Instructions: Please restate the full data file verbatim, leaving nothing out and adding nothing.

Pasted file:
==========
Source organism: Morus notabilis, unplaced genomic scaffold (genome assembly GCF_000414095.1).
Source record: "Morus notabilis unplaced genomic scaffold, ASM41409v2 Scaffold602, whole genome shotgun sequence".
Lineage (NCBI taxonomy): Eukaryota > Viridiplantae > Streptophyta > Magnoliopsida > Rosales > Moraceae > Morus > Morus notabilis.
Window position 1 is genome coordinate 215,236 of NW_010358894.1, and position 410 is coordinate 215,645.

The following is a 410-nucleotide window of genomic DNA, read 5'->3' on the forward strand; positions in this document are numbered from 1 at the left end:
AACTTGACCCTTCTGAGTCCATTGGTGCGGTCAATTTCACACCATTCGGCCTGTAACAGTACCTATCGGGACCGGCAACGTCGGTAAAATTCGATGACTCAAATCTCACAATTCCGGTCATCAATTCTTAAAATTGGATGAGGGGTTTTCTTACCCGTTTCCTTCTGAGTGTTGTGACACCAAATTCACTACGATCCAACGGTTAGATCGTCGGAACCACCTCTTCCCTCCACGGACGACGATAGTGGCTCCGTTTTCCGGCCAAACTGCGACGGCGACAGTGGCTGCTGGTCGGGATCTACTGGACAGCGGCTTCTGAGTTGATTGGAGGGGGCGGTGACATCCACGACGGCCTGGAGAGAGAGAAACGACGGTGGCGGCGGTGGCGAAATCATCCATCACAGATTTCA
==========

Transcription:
Source organism: Morus notabilis, unplaced genomic scaffold (genome assembly GCF_000414095.1).
Source record: "Morus notabilis unplaced genomic scaffold, ASM41409v2 Scaffold602, whole genome shotgun sequence".
Lineage (NCBI taxonomy): Eukaryota > Viridiplantae > Streptophyta > Magnoliopsida > Rosales > Moraceae > Morus > Morus notabilis.
Window position 1 is genome coordinate 215,236 of NW_010358894.1, and position 410 is coordinate 215,645.

The following is a 410-nucleotide window of genomic DNA, read 5'->3' on the forward strand; positions in this document are numbered from 1 at the left end:
AACTTGACCCTTCTGAGTCCATTGGTGCGGTCAATTTCACACCATTCGGCCTGTAACAGTACCTATCGGGACCGGCAACGTCGGTAAAATTCGATGACTCAAATCTCACAATTCCGGTCATCAATTCTTAAAATTGGATGAGGGGTTTTCTTACCCGTTTCCTTCTGAGTGTTGTGACACCAAATTCACTACGATCCAACGGTTAGATCGTCGGAACCACCTCTTCCCTCCACGGACGACGATAGTGGCTCCGTTTTCCGGCCAAACTGCGACGGCGACAGTGGCTGCTGGTCGGGATCTACTGGACAGCGGCTTCTGAGTTGATTGGAGGGGGCGGTGACATCCACGACGGCCTGGAGAGAGAGAAACGACGGTGGCGGCGGTGGCGAAATCATCCATCACAGATTTCA